MOTOR SPORT’s Candid Opinion of the VW 1 500 A Iflitre Car of the Highest Quality
FOREIGN DIV ADER.—The rsoo in front of the lighthouse at the 11111
of Portland, high above the Chesil Reach on the Dorset coast. It attractedpractically no attention, perhaps because it looks like quite a normal small saloon, although anyone examining it closely could not Jail to note the high-quality paintwork.
T • HE beetle-shaped Volkswagen has built up such a stupendous post-war reputation that inevitably MOTOR SPowr feels com
pelled to draw attention to it frequently and advise readers to sample this economical, reliable and delightful-to-drive family saloon.
From 1945 onwards steady improvements of an engineering basis were made to the VW as occasion required, as has happened to many other famous and successful makes, from Mercedes-Benz to Ford. Thus the outwardly little-changed VW became an exceedingly good car, as so many of our readers recognise, judging by last month’s Car-Survey analysis.
It was natural, therefore, that a new VW should arouse enormous interest, although the [so° was merely intended as a luxury version of the existing theme, comparatively costly and to be produced ha limited numbers compared to the emphatically massproduced 1,192-c.c. model, which it in no way supersedes.
The new car, with larger engine and conventional exterior lines, uses the accepted, proven mechanical features of the older VW but it is, nevertheless, an entirely redesigned car—a small car of the highest quality and built to engineering standards of the highest integrity.
My first feeling on driving the smart cream VW 15oo out of N.W. London from the St. John’s Wood premises of VW Motors Ltd. was, quite simply, how nice to be in a Volkswagen again. This not without good reason, for the two is closely akin to the smaller VW in those aspects that place these cars in a class apart— a case, if you like, of chocolate eclair to plum cake! There is the same muffled note of a well-balanced flat-four air-cooled engine working away behind; the impeccable gear-change, finger-light and quick as lightning; the direct steering, comfortable seats and Sure but unexceptional braking. And, overall, the splendid finish, inside and Out.
In this country a VW 1500 saloon costs nearly £1,100 but if you remember that its basic price here is but £752 you get a better appreciation of the value offered by its high-quality finish and complete equiptnent.
The new Volkswagen has much in common with its five million brothers. Forward visibility is still excellent, and there are now front wings in view. The separate front seats are generously proportioned, deeply and firmly upholstered, so that they are fully supporting and very comfortable. The squab angle is adjustable by means of a wheel-control and these seats, mounted well off the floor, slide easily when side catches are released. The facia sill is neatlyfinished in matt-black and instrumentation is confined to-a 90-m.p.h. Vdo speedometer, petrol gauge and clock, all hooded. Details of the controls accompany the layout diagram, so it suffices here to remark that four very small and neat push-buttons, paired to flank dual rheostat wheels, are well placed for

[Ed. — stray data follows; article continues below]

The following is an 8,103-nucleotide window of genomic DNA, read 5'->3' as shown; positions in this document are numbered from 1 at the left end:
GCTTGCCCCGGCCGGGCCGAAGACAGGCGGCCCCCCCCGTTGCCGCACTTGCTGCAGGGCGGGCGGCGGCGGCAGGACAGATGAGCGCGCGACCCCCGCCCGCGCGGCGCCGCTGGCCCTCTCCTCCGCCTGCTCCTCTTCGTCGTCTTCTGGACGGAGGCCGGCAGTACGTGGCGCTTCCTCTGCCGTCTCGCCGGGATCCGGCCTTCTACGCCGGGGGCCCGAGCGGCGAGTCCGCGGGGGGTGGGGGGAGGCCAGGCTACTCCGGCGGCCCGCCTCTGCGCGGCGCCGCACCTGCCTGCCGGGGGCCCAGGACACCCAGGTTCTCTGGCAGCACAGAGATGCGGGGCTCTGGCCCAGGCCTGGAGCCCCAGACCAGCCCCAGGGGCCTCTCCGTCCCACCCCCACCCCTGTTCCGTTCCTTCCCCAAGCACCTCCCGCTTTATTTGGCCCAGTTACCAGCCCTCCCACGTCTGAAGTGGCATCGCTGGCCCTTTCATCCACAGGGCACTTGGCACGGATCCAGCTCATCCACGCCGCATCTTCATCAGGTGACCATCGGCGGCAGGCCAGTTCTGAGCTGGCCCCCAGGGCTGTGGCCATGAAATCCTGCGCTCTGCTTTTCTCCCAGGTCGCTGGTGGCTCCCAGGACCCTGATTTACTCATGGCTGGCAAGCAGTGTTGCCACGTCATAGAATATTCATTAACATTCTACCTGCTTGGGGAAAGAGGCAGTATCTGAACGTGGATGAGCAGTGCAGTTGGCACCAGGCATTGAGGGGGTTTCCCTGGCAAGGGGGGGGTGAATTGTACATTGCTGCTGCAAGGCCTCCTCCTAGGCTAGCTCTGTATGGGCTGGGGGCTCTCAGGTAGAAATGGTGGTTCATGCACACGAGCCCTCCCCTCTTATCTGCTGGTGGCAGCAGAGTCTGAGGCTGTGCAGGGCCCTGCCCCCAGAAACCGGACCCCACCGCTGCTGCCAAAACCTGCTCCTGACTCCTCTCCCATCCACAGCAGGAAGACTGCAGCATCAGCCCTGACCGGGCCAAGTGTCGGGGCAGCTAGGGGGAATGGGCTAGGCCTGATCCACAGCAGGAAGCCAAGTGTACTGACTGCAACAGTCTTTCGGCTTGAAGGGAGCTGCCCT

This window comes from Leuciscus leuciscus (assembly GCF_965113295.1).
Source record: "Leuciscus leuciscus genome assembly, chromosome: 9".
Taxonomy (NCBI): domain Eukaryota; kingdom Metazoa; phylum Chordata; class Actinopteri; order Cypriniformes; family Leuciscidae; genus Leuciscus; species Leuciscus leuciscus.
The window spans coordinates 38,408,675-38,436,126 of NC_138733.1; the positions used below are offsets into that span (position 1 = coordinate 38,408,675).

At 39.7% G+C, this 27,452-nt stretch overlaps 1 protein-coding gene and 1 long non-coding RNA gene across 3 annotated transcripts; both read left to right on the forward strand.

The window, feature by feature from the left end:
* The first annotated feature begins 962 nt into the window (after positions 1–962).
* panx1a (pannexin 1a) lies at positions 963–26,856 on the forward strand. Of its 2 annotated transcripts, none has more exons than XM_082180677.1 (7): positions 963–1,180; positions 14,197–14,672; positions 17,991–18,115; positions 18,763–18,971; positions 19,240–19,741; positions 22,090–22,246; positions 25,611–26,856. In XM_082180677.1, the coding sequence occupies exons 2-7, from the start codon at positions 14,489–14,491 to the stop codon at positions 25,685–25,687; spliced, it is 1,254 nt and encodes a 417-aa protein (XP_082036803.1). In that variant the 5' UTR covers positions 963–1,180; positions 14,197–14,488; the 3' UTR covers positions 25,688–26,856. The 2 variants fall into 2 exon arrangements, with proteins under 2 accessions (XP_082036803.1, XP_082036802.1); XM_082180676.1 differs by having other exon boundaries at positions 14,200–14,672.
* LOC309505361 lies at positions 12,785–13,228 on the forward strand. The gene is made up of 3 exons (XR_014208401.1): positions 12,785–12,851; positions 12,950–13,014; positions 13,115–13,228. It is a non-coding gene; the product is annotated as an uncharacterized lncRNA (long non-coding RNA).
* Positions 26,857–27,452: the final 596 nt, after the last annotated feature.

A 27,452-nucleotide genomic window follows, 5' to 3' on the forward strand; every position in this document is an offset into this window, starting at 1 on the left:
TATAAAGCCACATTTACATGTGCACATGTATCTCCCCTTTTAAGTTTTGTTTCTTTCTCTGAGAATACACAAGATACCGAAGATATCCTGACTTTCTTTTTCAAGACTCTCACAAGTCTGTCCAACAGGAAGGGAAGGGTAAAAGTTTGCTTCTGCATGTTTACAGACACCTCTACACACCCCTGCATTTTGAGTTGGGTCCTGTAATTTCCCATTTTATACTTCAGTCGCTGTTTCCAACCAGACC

operation by the right hand. The gear lever, with sensibly-formed knob, is centrally located, as is the substantial pull-up handbrake lever. The gear-change calls for the highest praise, being light, rapid and positive, although a change can be missed if the clutch pedal is insufficiently depressed— which will only trouble casual drivers. Reverse is quite easily located beyond znd. If the lever was held over to the right from
the top,-gear position (the-gate is conventional) some irritating noise was transmitted.
The steering wheel is exceptionally small and set low, entirely clear of the driver’s line of vision. It is nicely finished, with under-rim finger holds and the Wolfsburg Castle emblem in its hub. It carries a neat half horn-ring, not entirely convenient to operate and occasionally apt to be indecisive.
Soft swivelling vizors are provided, hut no vanity mirror. There is a fully adequate rear-view mirror. The doors shut ” expensively,” after a window has been opened to release air pressure, so well sealed is a VW. Three turns wind the windows down fully and guttered quarter-lights are provided, although the catches no longer have locking pips. The rear side windows open as vents. Cleverly-shaped arm-rests are fitted, which are both comfortable and constitute ” pulls ” for closing the doors. Each door has an elastic-topped cloth pocket, but the non-lockable cubby-hole is rather shallow. Its lid tended to stick shut .and, in assisting it to open, the chrome trim strip along the top of the facia was found to be loose. The interior door handles are very neat, consisting of a small pull-out plated lever, with a smaller lever that., pushed in, acts as the lock. The external lock receives its key easily.
Access to the broad bad: seat, with central folding arm-rest, is facilitated by moving forward the squabs of the front seats and there is neat Automatic locking of the squabs when the doors are shut.
Evidence that a r.h.d, conversion has been made of a normally I.h.d. car is found in the presence of interior lamp and front bonnet-release button on the near-side of the car, while the thiefdefeating release lever for the rear boot is built into the near-side door pillar (accessible, as on a Skoda, only when the door is open), when all these items would be more convenient if they were on the driver’s side. Somewhat offset pedals may also be a legacy of bringing them over to the right. The interior lamp is operated by moving its glass and it is rather dim; courtesy action is also provided.
The rear boot lid opens and shuts nicely to disclose a shallow but very long stowage area and a filler-cap-cum-very-long-dipstick, labelled ” Oelr for checking sump level without removing the floor panel that covers the almost impossibly-compact power unit. This panel is easy to remove completely, or it can be clipped up; revealing the new 1,493-c.c. engine with its re-positioned cooling fan. The front boot lid lifts from the leading edge,. to expose further, very reasonable luggage space, the petrol filler (no longer of unusually large size) also and the almost vertically-mounted spare wheel, and tools.
Both boot lids remain up automatically. When the car is locked, both become thief-proof without their own locks but normal external locks could be fitted with advantage.